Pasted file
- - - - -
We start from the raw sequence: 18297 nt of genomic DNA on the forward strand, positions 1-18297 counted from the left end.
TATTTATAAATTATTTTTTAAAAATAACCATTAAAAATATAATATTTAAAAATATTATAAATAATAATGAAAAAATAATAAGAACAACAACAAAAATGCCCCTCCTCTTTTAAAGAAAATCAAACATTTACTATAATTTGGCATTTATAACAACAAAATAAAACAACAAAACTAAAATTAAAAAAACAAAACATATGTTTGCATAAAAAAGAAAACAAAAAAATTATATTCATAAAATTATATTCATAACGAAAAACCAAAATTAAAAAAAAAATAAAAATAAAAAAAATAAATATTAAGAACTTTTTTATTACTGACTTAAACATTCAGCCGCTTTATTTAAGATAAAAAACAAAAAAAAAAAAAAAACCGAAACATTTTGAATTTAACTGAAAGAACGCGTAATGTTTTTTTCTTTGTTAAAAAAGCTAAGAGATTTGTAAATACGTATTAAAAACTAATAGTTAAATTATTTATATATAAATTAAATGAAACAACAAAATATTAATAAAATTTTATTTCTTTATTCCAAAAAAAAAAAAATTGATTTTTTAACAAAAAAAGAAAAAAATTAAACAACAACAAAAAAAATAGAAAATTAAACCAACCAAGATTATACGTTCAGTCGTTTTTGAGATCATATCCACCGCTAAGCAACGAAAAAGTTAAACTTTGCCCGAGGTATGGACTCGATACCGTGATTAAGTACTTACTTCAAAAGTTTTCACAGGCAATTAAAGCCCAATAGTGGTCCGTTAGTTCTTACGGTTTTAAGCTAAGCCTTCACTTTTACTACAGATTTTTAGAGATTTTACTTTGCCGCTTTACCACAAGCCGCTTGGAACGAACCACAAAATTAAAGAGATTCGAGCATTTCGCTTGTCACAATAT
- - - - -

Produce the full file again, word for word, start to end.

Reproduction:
We start from the raw sequence: 18297 nt of genomic DNA on the forward strand, positions 1-18297 counted from the left end.
TATTTATAAATTATTTTTTAAAAATAACCATTAAAAATATAATATTTAAAAATATTATAAATAATAATGAAAAAATAATAAGAACAACAACAAAAATGCCCCTCCTCTTTTAAAGAAAATCAAACATTTACTATAATTTGGCATTTATAACAACAAAATAAAACAACAAAACTAAAATTAAAAAAACAAAACATATGTTTGCATAAAAAAGAAAACAAAAAAATTATATTCATAAAATTATATTCATAACGAAAAACCAAAATTAAAAAAAAAATAAAAATAAAAAAAATAAATATTAAGAACTTTTTTATTACTGACTTAAACATTCAGCCGCTTTATTTAAGATAAAAAACAAAAAAAAAAAAAAAACCGAAACATTTTGAATTTAACTGAAAGAACGCGTAATGTTTTTTTCTTTGTTAAAAAAGCTAAGAGATTTGTAAATACGTATTAAAAACTAATAGTTAAATTATTTATATATAAATTAAATGAAACAACAAAATATTAATAAAATTTTATTTCTTTATTCCAAAAAAAAAAAAATTGATTTTTTAACAAAAAAAGAAAAAAATTAAACAACAACAAAAAAAATAGAAAATTAAACCAACCAAGATTATACGTTCAGTCGTTTTTGAGATCATATCCACCGCTAAGCAACGAAAAAGTTAAACTTTGCCCGAGGTATGGACTCGATACCGTGATTAAGTACTTACTTCAAAAGTTTTCACAGGCAATTAAAGCCCAATAGTGGTCCGTTAGTTCTTACGGTTTTAAGCTAAGCCTTCACTTTTACTACAGATTTTTAGAGATTTTACTTTGCCGCTTTACCACAAGCCGCTTGGAACGAACCACAAAATTAAAGAGATTCGAGCATTTCGCTTGTCACAATAT